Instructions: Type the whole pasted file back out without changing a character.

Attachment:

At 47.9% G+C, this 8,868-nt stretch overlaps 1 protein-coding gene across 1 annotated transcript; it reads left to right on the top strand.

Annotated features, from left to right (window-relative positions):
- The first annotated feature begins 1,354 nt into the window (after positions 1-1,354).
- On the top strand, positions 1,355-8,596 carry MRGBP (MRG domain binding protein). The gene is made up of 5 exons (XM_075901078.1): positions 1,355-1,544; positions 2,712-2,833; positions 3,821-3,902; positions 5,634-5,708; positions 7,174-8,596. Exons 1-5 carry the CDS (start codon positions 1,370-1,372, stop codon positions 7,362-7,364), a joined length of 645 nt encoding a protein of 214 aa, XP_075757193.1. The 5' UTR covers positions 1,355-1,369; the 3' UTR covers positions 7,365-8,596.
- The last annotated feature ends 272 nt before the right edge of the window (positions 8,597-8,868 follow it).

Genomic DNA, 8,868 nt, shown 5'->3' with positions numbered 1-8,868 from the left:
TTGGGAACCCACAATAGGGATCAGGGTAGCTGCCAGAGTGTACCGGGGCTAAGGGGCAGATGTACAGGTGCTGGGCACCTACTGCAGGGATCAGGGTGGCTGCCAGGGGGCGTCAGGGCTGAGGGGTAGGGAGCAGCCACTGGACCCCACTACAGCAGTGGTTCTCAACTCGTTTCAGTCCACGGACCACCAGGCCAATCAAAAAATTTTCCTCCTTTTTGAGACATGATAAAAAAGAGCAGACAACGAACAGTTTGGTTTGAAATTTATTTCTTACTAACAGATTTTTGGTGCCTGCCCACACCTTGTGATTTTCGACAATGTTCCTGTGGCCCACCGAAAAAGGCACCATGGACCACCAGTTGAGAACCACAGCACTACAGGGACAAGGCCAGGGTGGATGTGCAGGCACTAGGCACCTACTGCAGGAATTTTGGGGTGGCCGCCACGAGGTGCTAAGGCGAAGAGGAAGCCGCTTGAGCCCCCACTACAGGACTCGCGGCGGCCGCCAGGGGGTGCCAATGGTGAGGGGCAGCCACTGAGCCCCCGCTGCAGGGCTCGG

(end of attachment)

At 47.9% G+C, this 8,868-nt stretch overlaps 1 protein-coding gene across 1 annotated transcript; it reads left to right on the top strand.

Annotated features, from left to right (window-relative positions):
- The first annotated feature begins 1,354 nt into the window (after positions 1-1,354).
- On the top strand, positions 1,355-8,596 carry MRGBP (MRG domain binding protein). The gene is made up of 5 exons (XM_075901078.1): positions 1,355-1,544; positions 2,712-2,833; positions 3,821-3,902; positions 5,634-5,708; positions 7,174-8,596. Exons 1-5 carry the CDS (start codon positions 1,370-1,372, stop codon positions 7,362-7,364), a joined length of 645 nt encoding a protein of 214 aa, XP_075757193.1. The 5' UTR covers positions 1,355-1,369; the 3' UTR covers positions 7,365-8,596.
- The last annotated feature ends 272 nt before the right edge of the window (positions 8,597-8,868 follow it).

Genomic DNA, 8,868 nt, shown 5'->3' with positions numbered 1-8,868 from the left:
TTGGGAACCCACAATAGGGATCAGGGTAGCTGCCAGAGTGTACCGGGGCTAAGGGGCAGATGTACAGGTGCTGGGCACCTACTGCAGGGATCAGGGTGGCTGCCAGGGGGCGTCAGGGCTGAGGGGTAGGGAGCAGCCACTGGACCCCACTACAGCAGTGGTTCTCAACTCGTTTCAGTCCACGGACCACCAGGCCAATCAAAAAATTTTCCTCCTTTTTGAGACATGATAAAAAAGAGCAGACAACGAACAGTTTGGTTTGAAATTTATTTCTTACTAACAGATTTTTGGTGCCTGCCCACACCTTGTGATTTTCGACAATGTTCCTGTGGCCCACCGAAAAAGGCACCATGGACCACCAGTTGAGAACCACAGCACTACAGGGACAAGGCCAGGGTGGATGTGCAGGCACTAGGCACCTACTGCAGGAATTTTGGGGTGGCCGCCACGAGGTGCTAAGGCGAAGAGGAAGCCGCTTGAGCCCCCACTACAGGACTCGCGGCGGCCGCCAGGGGGTGCCAATGGTGAGGGGCAGCCACTGAGCCCCCGCTGCAGGGCTCGG